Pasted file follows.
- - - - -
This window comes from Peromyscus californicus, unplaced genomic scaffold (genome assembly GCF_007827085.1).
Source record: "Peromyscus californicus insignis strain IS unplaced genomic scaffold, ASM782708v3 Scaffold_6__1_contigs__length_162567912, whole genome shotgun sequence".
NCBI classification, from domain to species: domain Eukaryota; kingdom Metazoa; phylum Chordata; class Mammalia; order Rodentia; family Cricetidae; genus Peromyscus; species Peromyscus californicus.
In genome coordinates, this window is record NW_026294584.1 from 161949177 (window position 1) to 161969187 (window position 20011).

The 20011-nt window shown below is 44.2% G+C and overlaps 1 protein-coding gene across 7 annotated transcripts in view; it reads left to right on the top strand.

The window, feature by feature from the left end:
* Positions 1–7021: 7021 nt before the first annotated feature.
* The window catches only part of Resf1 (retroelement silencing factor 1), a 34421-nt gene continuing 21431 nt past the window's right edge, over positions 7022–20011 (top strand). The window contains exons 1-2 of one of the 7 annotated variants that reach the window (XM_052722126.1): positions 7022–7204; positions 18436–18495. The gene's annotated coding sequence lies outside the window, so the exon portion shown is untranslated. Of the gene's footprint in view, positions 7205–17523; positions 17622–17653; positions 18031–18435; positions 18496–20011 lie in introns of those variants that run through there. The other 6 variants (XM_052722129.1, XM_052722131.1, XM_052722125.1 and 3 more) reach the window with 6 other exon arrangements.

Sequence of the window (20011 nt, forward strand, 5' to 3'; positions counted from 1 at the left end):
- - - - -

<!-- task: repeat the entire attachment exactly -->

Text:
This window comes from Peromyscus californicus, unplaced genomic scaffold (genome assembly GCF_007827085.1).
Source record: "Peromyscus californicus insignis strain IS unplaced genomic scaffold, ASM782708v3 Scaffold_6__1_contigs__length_162567912, whole genome shotgun sequence".
NCBI classification, from domain to species: domain Eukaryota; kingdom Metazoa; phylum Chordata; class Mammalia; order Rodentia; family Cricetidae; genus Peromyscus; species Peromyscus californicus.
In genome coordinates, this window is record NW_026294584.1 from 161949177 (window position 1) to 161969187 (window position 20011).

The 20011-nt window shown below is 44.2% G+C and overlaps 1 protein-coding gene across 7 annotated transcripts in view; it reads left to right on the top strand.

The window, feature by feature from the left end:
* Positions 1–7021: 7021 nt before the first annotated feature.
* The window catches only part of Resf1 (retroelement silencing factor 1), a 34421-nt gene continuing 21431 nt past the window's right edge, over positions 7022–20011 (top strand). The window contains exons 1-2 of one of the 7 annotated variants that reach the window (XM_052722126.1): positions 7022–7204; positions 18436–18495. The gene's annotated coding sequence lies outside the window, so the exon portion shown is untranslated. Of the gene's footprint in view, positions 7205–17523; positions 17622–17653; positions 18031–18435; positions 18496–20011 lie in introns of those variants that run through there. The other 6 variants (XM_052722129.1, XM_052722131.1, XM_052722125.1 and 3 more) reach the window with 6 other exon arrangements.

Sequence of the window (20011 nt, forward strand, 5' to 3'; positions counted from 1 at the left end):